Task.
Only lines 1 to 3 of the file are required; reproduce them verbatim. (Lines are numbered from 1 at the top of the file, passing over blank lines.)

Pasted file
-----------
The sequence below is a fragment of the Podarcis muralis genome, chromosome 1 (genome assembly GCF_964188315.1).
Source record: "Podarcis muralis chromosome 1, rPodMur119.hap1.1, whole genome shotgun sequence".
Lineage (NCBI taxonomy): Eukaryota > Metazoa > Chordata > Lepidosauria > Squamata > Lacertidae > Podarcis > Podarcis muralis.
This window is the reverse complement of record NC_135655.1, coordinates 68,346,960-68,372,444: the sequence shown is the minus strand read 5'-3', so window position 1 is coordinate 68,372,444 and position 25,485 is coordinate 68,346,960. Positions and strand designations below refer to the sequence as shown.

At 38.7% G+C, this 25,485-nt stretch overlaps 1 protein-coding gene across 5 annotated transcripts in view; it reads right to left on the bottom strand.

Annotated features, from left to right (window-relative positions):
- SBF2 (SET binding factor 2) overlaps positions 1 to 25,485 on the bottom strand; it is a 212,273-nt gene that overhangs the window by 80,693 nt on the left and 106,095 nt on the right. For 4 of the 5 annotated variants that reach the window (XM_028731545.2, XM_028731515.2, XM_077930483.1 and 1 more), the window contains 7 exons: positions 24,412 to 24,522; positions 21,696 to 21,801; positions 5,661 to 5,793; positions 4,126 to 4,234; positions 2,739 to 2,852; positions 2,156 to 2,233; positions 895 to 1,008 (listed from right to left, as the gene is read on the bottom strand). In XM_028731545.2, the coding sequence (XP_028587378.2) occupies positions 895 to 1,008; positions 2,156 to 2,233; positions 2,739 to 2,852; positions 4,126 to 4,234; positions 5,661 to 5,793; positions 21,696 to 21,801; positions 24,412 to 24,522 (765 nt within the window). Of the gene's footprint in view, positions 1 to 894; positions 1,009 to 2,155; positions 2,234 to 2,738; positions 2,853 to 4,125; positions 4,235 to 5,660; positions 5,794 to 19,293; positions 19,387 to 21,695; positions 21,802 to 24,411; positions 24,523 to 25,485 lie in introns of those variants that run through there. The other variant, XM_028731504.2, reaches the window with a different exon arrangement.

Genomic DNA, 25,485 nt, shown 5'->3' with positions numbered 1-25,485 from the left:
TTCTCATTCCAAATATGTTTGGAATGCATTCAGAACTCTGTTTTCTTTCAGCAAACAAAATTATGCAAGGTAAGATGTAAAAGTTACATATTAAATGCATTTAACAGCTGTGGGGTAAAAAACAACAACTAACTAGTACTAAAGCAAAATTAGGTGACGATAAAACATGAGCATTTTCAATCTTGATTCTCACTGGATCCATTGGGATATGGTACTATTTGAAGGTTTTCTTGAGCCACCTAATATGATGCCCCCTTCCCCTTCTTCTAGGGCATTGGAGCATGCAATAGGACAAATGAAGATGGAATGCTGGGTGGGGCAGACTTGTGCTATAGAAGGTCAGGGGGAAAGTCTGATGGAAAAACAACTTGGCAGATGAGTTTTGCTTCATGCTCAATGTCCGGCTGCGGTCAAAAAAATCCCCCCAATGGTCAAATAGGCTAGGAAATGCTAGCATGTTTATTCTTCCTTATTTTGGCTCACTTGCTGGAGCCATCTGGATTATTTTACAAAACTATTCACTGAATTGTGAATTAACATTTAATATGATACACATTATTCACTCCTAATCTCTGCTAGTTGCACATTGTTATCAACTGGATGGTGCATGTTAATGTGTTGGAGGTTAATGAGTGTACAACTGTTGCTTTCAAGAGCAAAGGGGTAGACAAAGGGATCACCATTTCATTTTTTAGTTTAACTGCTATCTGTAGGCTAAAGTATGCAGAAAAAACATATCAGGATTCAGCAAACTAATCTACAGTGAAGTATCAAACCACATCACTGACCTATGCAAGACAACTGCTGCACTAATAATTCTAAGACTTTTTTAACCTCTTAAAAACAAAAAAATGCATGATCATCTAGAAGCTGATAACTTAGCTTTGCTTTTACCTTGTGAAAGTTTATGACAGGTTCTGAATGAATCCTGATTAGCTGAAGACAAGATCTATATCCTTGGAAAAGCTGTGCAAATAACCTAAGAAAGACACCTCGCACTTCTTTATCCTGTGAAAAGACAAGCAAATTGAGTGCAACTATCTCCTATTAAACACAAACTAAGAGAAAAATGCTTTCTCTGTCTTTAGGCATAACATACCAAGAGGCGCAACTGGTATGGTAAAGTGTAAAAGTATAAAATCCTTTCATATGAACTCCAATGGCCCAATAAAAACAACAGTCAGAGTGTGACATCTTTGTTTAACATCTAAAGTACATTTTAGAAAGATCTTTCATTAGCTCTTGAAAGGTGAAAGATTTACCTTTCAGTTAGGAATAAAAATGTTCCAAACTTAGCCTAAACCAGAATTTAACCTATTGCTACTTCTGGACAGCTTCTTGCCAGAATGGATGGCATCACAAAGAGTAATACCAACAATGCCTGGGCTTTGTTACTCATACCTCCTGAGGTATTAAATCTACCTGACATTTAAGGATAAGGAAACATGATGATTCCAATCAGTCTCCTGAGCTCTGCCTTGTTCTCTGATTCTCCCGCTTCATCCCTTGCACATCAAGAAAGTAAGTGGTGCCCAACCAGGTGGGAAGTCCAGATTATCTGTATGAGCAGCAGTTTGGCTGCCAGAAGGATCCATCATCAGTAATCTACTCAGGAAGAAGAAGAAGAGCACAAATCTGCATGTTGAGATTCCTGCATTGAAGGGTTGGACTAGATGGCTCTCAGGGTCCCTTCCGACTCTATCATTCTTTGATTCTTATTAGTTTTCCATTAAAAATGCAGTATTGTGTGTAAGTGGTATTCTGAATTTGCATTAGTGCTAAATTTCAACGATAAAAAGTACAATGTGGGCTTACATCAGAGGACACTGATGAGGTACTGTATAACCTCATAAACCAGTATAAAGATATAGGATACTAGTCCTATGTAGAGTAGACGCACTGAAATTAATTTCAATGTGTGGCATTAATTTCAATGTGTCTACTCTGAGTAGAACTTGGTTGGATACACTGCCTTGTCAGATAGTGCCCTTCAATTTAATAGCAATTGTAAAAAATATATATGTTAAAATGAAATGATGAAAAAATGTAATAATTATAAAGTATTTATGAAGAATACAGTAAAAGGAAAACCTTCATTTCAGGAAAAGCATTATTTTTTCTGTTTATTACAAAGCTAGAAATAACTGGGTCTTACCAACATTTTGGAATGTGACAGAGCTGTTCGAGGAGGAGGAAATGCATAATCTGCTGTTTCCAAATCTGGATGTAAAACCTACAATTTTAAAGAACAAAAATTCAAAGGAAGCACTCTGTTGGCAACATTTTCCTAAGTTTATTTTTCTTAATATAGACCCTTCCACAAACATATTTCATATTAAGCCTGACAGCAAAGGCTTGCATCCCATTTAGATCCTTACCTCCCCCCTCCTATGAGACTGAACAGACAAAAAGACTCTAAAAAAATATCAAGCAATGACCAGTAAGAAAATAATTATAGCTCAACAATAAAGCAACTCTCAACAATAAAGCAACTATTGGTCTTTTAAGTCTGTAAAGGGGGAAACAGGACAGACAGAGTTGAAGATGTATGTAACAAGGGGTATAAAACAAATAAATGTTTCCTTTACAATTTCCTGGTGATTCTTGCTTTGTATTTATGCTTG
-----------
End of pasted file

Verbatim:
The sequence below is a fragment of the Podarcis muralis genome, chromosome 1 (genome assembly GCF_964188315.1).
Source record: "Podarcis muralis chromosome 1, rPodMur119.hap1.1, whole genome shotgun sequence".
Lineage (NCBI taxonomy): Eukaryota > Metazoa > Chordata > Lepidosauria > Squamata > Lacertidae > Podarcis > Podarcis muralis.